Temperature cools; showers and possibly snow in backcountry
A cold low pressure system from the Gulf of Alaska will bring strong gusty winds and a slight chance of showers throughout San Diego County today, and possibly snow in the mountains this weekend, forecasters said.
Winds will be strongest in the mountains and deserts, topping out at 20 to 30 miles per hour, with gusts of up to 55 mph, according to the National Weather Service.
The agency issued a high wind warning for the mountain and desert areas of the county today. The warning is scheduled to end at 10 a.m. Friday, when a less-serious wind advisory will go into effect, lasting until 3 a.m. Saturday, according to the Weather Service.
“The winds will make driving difficult, especially for motorists with high-profile vehicles,” according to an NWS advisory. “Watch for broken tree limbs and downed power lines. In the deserts, areas of blowing dust and sand could reduce visibility at times.”
The cold front out of the Gulf of Alaska began shifting southward on Tuesday. The bulk of the system will arrive in San Diego County late today, according to the Weather Service, which forecast much cooler temperatures, showers, and snow in the mountains heading into the weekend.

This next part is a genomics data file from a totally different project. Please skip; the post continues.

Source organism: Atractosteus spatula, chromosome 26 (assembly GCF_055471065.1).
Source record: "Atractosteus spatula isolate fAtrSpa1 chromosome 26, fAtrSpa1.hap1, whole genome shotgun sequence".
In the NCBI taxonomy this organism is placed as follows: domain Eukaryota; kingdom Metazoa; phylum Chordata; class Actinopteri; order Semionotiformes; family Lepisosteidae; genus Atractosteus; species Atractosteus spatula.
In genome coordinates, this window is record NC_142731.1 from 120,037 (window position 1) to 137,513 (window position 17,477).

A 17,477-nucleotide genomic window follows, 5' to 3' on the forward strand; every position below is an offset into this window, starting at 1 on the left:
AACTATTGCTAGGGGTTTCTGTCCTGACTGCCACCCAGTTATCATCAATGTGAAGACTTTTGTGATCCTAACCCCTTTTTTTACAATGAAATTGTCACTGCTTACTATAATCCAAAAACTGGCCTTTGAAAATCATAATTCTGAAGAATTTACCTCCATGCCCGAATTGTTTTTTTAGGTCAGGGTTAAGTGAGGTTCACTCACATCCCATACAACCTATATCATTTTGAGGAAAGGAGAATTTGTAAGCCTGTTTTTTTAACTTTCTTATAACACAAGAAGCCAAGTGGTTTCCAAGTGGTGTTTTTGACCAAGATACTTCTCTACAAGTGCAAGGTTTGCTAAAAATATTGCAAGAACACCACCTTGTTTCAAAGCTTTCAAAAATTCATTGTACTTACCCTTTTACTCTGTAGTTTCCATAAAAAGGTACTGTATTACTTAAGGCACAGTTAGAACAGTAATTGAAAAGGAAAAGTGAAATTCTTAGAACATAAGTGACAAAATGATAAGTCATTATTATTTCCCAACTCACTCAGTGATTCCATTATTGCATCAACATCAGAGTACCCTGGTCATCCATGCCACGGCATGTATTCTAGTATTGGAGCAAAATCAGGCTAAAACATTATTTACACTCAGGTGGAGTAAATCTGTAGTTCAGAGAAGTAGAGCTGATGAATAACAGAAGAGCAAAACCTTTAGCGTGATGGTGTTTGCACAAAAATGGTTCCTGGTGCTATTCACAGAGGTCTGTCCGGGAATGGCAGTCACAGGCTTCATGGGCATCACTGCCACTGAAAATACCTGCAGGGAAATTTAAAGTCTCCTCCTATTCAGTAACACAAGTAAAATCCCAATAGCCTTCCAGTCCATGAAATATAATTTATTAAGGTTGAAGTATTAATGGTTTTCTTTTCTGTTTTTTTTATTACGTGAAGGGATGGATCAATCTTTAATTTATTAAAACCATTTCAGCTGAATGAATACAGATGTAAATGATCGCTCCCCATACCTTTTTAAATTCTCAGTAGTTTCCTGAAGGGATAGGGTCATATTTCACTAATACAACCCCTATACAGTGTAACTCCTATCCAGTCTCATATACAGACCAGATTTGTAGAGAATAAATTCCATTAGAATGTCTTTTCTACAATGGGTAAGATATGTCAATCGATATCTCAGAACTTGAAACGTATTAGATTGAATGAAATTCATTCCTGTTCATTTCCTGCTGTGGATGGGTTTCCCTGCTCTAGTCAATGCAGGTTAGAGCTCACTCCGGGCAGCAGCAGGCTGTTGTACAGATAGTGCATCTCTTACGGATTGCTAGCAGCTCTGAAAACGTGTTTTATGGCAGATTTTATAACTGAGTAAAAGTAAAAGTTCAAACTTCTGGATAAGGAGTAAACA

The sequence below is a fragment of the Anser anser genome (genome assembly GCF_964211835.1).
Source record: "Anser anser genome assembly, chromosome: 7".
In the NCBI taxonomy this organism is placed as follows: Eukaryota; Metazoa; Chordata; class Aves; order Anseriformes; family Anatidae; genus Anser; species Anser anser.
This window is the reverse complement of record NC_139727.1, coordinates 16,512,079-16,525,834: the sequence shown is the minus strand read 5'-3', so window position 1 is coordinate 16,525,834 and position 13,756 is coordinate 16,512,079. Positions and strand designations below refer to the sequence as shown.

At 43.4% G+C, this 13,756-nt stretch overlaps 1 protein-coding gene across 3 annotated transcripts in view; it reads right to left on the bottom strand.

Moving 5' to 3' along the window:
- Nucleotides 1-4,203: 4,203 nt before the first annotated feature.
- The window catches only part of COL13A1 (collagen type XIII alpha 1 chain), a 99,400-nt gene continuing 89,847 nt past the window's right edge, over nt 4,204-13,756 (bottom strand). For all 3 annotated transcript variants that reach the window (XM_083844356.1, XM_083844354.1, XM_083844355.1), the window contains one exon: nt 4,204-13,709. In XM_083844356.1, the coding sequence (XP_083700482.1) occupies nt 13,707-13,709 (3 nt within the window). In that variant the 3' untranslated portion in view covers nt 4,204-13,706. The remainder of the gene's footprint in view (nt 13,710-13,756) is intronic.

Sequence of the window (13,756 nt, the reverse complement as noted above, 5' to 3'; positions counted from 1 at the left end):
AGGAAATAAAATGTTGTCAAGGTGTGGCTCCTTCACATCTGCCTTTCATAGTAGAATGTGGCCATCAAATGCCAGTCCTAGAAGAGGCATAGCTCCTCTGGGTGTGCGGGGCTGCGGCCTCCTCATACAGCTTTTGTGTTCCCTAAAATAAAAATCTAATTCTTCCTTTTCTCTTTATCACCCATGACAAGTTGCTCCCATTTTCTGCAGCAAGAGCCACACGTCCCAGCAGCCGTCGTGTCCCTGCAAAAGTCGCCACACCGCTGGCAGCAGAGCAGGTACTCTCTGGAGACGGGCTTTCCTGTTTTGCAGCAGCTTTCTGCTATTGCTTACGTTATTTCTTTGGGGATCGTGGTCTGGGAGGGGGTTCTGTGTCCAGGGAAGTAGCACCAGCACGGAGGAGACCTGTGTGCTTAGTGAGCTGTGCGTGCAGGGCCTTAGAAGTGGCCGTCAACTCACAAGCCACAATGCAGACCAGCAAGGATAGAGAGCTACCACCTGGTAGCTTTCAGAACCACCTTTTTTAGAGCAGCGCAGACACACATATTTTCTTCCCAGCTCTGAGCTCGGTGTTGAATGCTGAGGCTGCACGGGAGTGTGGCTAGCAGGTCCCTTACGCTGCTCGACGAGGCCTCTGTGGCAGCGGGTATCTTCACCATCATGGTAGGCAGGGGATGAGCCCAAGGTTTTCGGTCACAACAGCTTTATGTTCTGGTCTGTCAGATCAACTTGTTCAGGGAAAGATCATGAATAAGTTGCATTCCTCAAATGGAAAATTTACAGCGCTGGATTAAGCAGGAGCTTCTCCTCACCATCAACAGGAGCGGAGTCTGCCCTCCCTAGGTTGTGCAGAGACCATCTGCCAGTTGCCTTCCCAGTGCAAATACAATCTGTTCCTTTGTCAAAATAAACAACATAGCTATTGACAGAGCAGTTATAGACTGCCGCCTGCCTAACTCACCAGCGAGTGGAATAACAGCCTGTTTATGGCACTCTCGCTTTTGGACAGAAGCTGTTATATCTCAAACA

Highs on Friday are expected to be in the mid-50s and mid-60s at lower elevations, and in the 30s and 40s in the mountains.
“These high temperatures will be 25 to 35 degrees cooler than high temperatures early this week,” according to the weather service.
A tenth- to a quarter-inch of rainfall is expected near the coast Friday, while around a half-inch is possible in the mountains. Less than a tenth of an inch will fall in the deserts, forecasters said.
The main periods of precipitation are expected late tonight through early Friday and again Friday night.
“A few showers could linger over southern coastal areas into early Saturday morning and near the mountains into Saturday afternoon,” according to the NWS.
The snow level is expected to drop to 4,000 to 4,500 feet Friday afternoon and to 3,000 to 3,500 feet Friday night into Saturday. Forecasters said 4 to 8 inches of snowfall is possible above 4,000 feet, and 8 to 12 inches could fall on the county’s highest peaks.
A winter storm watch is scheduled for areas above 4,000 feet Friday night through Saturday afternoon. That includes Cuyamaca, Julian, Mount Laguna and Ranchita.
A winter storm watch means there is a potential for significant snow accumulations affecting travel.
“Residents and travelers into higher elevations in the mountains should be prepared for hazardous winter weather conditions and possible road closures,” according to an NWS advisory. “If possible, carry chains and take extra food and clothing. This weather could be deadly for unprepared campers or
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